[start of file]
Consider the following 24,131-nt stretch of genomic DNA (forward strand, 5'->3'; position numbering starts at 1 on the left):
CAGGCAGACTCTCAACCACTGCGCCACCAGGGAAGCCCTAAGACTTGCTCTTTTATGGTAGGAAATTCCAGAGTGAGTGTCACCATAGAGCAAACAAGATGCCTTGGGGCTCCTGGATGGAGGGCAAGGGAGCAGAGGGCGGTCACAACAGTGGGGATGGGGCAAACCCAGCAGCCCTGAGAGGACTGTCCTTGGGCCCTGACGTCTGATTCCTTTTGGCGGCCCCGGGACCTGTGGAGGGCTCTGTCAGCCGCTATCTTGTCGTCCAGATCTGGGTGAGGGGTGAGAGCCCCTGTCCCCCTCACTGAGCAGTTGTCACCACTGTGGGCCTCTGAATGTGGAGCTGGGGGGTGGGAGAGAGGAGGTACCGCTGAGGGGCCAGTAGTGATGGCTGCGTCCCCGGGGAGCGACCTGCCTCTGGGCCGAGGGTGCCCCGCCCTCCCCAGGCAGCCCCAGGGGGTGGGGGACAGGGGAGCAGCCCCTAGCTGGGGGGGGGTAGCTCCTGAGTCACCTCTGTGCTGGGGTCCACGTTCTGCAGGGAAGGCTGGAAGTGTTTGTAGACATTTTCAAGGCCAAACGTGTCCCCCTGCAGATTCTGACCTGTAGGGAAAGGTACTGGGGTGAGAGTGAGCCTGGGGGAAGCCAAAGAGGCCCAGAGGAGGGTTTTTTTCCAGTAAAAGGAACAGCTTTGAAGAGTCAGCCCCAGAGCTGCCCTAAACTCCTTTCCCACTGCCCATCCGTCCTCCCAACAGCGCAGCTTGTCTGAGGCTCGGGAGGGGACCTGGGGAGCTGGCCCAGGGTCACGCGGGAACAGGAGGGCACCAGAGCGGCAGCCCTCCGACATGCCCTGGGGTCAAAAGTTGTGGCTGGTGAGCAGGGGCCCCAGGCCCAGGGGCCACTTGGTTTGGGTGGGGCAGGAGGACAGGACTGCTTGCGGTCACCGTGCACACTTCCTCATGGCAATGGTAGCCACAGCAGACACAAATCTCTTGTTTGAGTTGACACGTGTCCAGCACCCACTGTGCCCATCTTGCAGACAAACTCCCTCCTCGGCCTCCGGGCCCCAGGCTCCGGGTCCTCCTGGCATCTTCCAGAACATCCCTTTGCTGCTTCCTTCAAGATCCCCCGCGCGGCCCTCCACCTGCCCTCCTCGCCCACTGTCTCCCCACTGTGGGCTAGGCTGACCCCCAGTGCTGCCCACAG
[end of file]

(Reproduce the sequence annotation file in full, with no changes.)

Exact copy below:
Consider the following 24,131-nt stretch of genomic DNA (forward strand, 5'->3'; position numbering starts at 1 on the left):
CAGGCAGACTCTCAACCACTGCGCCACCAGGGAAGCCCTAAGACTTGCTCTTTTATGGTAGGAAATTCCAGAGTGAGTGTCACCATAGAGCAAACAAGATGCCTTGGGGCTCCTGGATGGAGGGCAAGGGAGCAGAGGGCGGTCACAACAGTGGGGATGGGGCAAACCCAGCAGCCCTGAGAGGACTGTCCTTGGGCCCTGACGTCTGATTCCTTTTGGCGGCCCCGGGACCTGTGGAGGGCTCTGTCAGCCGCTATCTTGTCGTCCAGATCTGGGTGAGGGGTGAGAGCCCCTGTCCCCCTCACTGAGCAGTTGTCACCACTGTGGGCCTCTGAATGTGGAGCTGGGGGGTGGGAGAGAGGAGGTACCGCTGAGGGGCCAGTAGTGATGGCTGCGTCCCCGGGGAGCGACCTGCCTCTGGGCCGAGGGTGCCCCGCCCTCCCCAGGCAGCCCCAGGGGGTGGGGGACAGGGGAGCAGCCCCTAGCTGGGGGGGGGTAGCTCCTGAGTCACCTCTGTGCTGGGGTCCACGTTCTGCAGGGAAGGCTGGAAGTGTTTGTAGACATTTTCAAGGCCAAACGTGTCCCCCTGCAGATTCTGACCTGTAGGGAAAGGTACTGGGGTGAGAGTGAGCCTGGGGGAAGCCAAAGAGGCCCAGAGGAGGGTTTTTTTCCAGTAAAAGGAACAGCTTTGAAGAGTCAGCCCCAGAGCTGCCCTAAACTCCTTTCCCACTGCCCATCCGTCCTCCCAACAGCGCAGCTTGTCTGAGGCTCGGGAGGGGACCTGGGGAGCTGGCCCAGGGTCACGCGGGAACAGGAGGGCACCAGAGCGGCAGCCCTCCGACATGCCCTGGGGTCAAAAGTTGTGGCTGGTGAGCAGGGGCCCCAGGCCCAGGGGCCACTTGGTTTGGGTGGGGCAGGAGGACAGGACTGCTTGCGGTCACCGTGCACACTTCCTCATGGCAATGGTAGCCACAGCAGACACAAATCTCTTGTTTGAGTTGACACGTGTCCAGCACCCACTGTGCCCATCTTGCAGACAAACTCCCTCCTCGGCCTCCGGGCCCCAGGCTCCGGGTCCTCCTGGCATCTTCCAGAACATCCCTTTGCTGCTTCCTTCAAGATCCCCCGCGCGGCCCTCCACCTGCCCTCCTCGCCCACTGTCTCCCCACTGTGGGCTAGGCTGACCCCCAGTGCTGCCCACAG